The gender pay gap can't be closed while the Tories have their heads in the sand

David Cameron displayed a higher than usual level of complacency the other week, writing an article in the Times in which he celebrated “a recent slew of good news” for gender equality. Out in the real world, things are quite a bit less rosy.

Although it’s now 45 years since Barbara Castle’s Equal Pay Act established in law the principle of “equal pay for work of equal value”, progress towards genuine equality has slowed in recent years. In fact, across the workforce women today earn just 81p for every pound a man earns.

Part of the reason is systemic – many of the lowest-paid professions, including catering, cleaning and personal care, remain dominated by women, while at the other end of the scale a disproportionate number of highly paid positions in fields like science and engineering are occupied by men.

Worrying as this is, there’s more to the story. The pay gap persists even among even among equally qualified men and women doing similar jobs within the same field.

Research carried out by the salary benchmarking site Emolument earlier this year showed that, within five years of graduating, women with MBA degrees earned average salaries 13% lower than their male peers. And it’s likely that the full extent of the gap is much greater, because the same figures showed that the average bonus paid to male MBA graduates – £50,000 – is almost double the typical woman’s bonus of £27,000.

Transparency is the key issue here. The Tories may have reluctantly gone along with Labour’s efforts in the last Parliament to require companies with more than 250 employees to publish data on their employees’ pay, but women still won’t know why the men sitting at the desks next to them are being paid more, or why.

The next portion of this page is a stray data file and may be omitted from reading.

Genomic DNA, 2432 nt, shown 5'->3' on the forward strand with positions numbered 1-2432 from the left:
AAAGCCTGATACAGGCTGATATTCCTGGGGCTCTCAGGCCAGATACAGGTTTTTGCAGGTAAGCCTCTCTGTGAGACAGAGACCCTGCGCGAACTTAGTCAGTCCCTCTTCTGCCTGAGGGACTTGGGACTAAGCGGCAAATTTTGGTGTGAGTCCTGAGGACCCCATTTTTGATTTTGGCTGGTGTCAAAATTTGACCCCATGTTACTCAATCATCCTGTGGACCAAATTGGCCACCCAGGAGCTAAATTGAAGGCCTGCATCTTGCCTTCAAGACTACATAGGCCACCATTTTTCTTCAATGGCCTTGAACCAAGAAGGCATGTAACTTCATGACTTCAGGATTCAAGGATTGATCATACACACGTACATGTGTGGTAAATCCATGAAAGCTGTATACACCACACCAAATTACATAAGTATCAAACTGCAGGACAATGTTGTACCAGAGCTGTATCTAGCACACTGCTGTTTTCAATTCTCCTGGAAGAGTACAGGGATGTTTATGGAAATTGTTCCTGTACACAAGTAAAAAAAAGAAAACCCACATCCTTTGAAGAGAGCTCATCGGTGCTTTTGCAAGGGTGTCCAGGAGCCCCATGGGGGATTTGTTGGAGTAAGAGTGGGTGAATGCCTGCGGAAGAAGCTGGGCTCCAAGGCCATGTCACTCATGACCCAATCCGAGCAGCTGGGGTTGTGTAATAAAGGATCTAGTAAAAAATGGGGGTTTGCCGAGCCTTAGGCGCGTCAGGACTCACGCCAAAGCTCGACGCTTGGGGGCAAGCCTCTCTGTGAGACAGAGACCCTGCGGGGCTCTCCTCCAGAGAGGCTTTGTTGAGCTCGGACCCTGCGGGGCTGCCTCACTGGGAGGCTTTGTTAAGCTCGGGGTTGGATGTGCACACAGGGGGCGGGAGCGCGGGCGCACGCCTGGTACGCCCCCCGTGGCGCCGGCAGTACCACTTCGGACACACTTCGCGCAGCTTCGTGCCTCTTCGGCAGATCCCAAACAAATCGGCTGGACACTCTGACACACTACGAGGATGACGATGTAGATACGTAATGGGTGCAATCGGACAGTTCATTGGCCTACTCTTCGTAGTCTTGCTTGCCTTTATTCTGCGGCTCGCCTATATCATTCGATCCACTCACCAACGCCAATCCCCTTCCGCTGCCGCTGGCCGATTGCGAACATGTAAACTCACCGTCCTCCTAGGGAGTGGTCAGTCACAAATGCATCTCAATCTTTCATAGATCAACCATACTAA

Raw data on salaries won’t be enough on its own. We should also require comprehensive skills audits, which would mean that differences between what a company pays its male and female employees, whether it’s in salaries or bonuses, would have to be objectively justified by reference to the requirements of each particular job.

There is ample precedent in recent legislation for taking a more proactive approach to tackling persistent problems. Passed in 1998, the Human Rights Act broke new ground in establishing a positive duty on the state to actively secure people’s basic rights. More recently the Bribery Act, passed in 2010, placed the onus on large companies and other organisations to show that they have put proactive measures into place to prevent corrupt practices from occurring. There’s no reason we should take gender discrimination any less seriously, and taking a similarly proactive approach to tackling the pay gap would be a good place to start.

There’s plenty more our new Act could do, as I’ve written elsewhere. But meaningful change will not be achieved for as long as the Tories continue to bury their heads in the sand. While it may have escaped the Prime Minister’s attention, women from care homes to boardrooms know that good news on gender equality is in badly short supply. It’s time for us to demand the change we need.    

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